“But Koepka has a deep sense of inner deserving that’s based on conditioning. He works out every day and lifted weights even on the Sunday morning of the championship. ‘It’s better for you than sitting in bed, sitting on the couch,’ he said. Though he looks like a player who wins on pure brute physique, in fact he is an elegant iron player and smooth stroker on the greens. ‘He put it all together,’ Woods said later. ‘He didn’t just have the driving. He had the iron game, he had the putting, and [he] made some key up and downs the last couple of rounds I saw to keep himself in the tournament and then end up winning the tournament.’
“He has quietly built an astonishingly consistent record in the big events that bespeaks what a complete and versatile player he is: In 12 of his past 13 majors he has finished 21st or better, and in fully seven of those he has been in the top 10. What separates him is ‘just how well he plays when the lights shine on him,’ Thomas said Sunday night. ‘When he needs to do it the most, he seems to perform the best. He does it week in, week out. You look at his performance in the majors, and I don’t think it’s a coincidence.’
“Above all Koepka has the gift of focus. Once a tournament is in his grip, it’s like fighting with a python. ‘For some reason I can really tune into majors,’ he said. ‘They really get my attention.’”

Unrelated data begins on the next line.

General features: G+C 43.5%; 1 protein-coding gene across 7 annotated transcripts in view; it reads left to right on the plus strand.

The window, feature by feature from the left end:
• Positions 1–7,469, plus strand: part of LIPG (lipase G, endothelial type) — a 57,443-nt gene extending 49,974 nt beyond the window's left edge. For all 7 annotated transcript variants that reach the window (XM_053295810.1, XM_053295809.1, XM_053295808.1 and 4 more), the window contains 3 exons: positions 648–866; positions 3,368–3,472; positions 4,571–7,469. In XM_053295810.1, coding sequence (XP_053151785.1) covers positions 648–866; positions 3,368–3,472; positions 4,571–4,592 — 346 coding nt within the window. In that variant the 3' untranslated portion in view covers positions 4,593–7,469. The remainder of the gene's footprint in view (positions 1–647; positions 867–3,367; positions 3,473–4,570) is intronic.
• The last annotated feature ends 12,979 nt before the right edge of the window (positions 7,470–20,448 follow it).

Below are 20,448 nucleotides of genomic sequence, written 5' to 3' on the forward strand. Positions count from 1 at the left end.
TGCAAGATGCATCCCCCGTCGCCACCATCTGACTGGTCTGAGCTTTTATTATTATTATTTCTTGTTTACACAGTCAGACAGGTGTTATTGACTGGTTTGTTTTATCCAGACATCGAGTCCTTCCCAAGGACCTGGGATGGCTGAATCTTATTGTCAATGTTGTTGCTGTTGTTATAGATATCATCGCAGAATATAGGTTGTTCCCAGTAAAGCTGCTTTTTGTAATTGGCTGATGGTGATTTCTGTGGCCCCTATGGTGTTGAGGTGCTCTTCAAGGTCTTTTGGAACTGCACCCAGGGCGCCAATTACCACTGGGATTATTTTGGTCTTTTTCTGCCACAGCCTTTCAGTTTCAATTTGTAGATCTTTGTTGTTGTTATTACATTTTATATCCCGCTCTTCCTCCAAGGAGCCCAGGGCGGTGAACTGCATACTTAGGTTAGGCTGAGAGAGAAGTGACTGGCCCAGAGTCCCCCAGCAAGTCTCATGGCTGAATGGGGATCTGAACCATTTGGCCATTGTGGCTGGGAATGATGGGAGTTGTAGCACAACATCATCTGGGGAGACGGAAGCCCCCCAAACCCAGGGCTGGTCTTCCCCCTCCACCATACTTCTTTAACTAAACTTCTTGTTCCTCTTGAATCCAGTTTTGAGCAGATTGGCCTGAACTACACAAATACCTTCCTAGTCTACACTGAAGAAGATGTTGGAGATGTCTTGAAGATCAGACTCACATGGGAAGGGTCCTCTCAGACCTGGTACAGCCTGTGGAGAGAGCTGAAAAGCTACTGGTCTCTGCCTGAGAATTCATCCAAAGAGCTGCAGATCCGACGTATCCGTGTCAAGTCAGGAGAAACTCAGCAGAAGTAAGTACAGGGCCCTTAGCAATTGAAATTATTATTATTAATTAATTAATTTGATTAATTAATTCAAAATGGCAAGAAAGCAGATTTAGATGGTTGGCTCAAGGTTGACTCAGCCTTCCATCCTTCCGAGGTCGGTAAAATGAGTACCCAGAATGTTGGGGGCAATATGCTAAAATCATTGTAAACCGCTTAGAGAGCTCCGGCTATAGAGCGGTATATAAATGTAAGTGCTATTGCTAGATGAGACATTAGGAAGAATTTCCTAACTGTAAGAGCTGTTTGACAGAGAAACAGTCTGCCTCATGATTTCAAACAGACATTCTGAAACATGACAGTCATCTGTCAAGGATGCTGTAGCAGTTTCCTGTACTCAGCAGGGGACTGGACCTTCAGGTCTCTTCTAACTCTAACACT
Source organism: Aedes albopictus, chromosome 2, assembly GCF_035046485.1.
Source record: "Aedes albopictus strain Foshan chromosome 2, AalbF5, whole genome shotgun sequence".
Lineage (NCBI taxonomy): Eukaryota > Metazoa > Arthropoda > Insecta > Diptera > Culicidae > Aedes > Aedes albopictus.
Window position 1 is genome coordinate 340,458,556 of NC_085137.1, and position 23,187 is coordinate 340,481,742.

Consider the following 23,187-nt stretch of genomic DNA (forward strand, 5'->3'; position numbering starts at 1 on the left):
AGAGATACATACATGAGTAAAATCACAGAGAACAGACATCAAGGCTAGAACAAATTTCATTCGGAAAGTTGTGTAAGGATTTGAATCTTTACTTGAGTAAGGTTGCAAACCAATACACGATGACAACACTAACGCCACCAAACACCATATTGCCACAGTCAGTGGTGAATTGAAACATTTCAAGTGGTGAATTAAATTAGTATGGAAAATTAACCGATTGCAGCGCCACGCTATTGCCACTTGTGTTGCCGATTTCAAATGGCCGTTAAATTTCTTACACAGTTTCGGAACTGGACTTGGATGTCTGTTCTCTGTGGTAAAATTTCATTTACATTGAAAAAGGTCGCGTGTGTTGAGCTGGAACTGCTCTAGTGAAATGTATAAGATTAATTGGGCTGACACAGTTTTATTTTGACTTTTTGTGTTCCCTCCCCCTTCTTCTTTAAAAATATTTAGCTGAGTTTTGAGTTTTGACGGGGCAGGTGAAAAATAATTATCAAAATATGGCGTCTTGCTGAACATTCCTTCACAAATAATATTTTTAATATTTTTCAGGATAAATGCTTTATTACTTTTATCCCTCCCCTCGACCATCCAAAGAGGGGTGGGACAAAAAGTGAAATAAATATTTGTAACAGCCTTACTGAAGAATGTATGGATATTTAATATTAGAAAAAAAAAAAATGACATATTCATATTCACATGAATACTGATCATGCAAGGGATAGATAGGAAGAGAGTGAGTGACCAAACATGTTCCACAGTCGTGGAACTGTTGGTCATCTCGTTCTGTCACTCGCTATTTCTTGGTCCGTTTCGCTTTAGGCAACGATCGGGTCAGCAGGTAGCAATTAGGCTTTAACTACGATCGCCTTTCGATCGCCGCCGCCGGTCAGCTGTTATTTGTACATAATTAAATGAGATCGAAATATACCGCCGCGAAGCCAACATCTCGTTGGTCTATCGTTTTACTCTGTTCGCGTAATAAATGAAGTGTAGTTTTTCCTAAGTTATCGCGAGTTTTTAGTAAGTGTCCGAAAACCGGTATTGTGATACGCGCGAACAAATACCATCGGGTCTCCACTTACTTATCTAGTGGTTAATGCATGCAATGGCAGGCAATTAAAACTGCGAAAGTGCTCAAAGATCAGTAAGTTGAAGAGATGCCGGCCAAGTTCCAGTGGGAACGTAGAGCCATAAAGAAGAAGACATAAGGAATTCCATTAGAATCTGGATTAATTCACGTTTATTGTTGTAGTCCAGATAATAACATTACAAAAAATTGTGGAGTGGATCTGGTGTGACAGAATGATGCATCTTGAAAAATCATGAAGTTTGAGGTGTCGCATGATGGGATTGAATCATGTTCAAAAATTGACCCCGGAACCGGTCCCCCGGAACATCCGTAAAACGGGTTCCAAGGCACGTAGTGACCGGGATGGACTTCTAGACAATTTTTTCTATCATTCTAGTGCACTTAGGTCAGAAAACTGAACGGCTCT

Karen Crouse / New York Times
“Brooks Koepka is one of the longest hitters in golf, but most weeks he is a distracted driver, his focus fading in and out like a radio signal on a tree-lined mountain road. But four weeks a year, during the majors, Koepka has no problem locking in his concentration.”
Speaking of Tiger, Koepka said when it was over: “When he started making that run, it brought me back to when I was a kid and when I was watching him and you heard those roars. Being a part of that as a fan is cool, and even when you’re playing it’s still pretty neat. It kind of pushes you to step up your game. I mean, you have to because you know he’s right there if you fall.”
Eamon Lynch / Golfweek
“It was fitting that the 100th PGA Championship was contested on a golf course with all the design variety of a boxing ring. Sunday’s slugfest deserved to be conducted under the Marquis of Queensbury’s rules rather than the U.S. Golf Association’s.
“Brooks Koepka confirmed himself as the undisputed heavyweight champion with his second major victory of the year and third in six starts, having sat out the Masters with a wrist injury. His was a decisive win, but it was a win on points.
“This was no knockout. The greatest of them all, a man who has been punch drunk and on the ropes for several years, was still on his feet, and until his very last shot was throwing haymakers with a ferocity not seen in a decade.
“Tiger Woods faced numerous obstacles beginning this comeback, not least the durability of his body and his game. But the most daunting hurdle is his opposition, a generation unburdened by the scar tissue he inflicted on their elders. Its poster child is Koepka, a pure athlete possessed of the most intimidating arsenal in golf: raw power, bulletproof self-belief and an unflappable demeanor.
“Koepka is what Woods once was....
“ ‘Other than me, my team, everybody was rooting for Tiger,’ Koepka said. ‘As they should. He’s the greatest player to ever play the game, and to have the comeback that he’s having is incredible.”
But Koepka was hitting his drives 340 yards...in the air! Tiger could only marvel at that. “That’s the new game,” he said.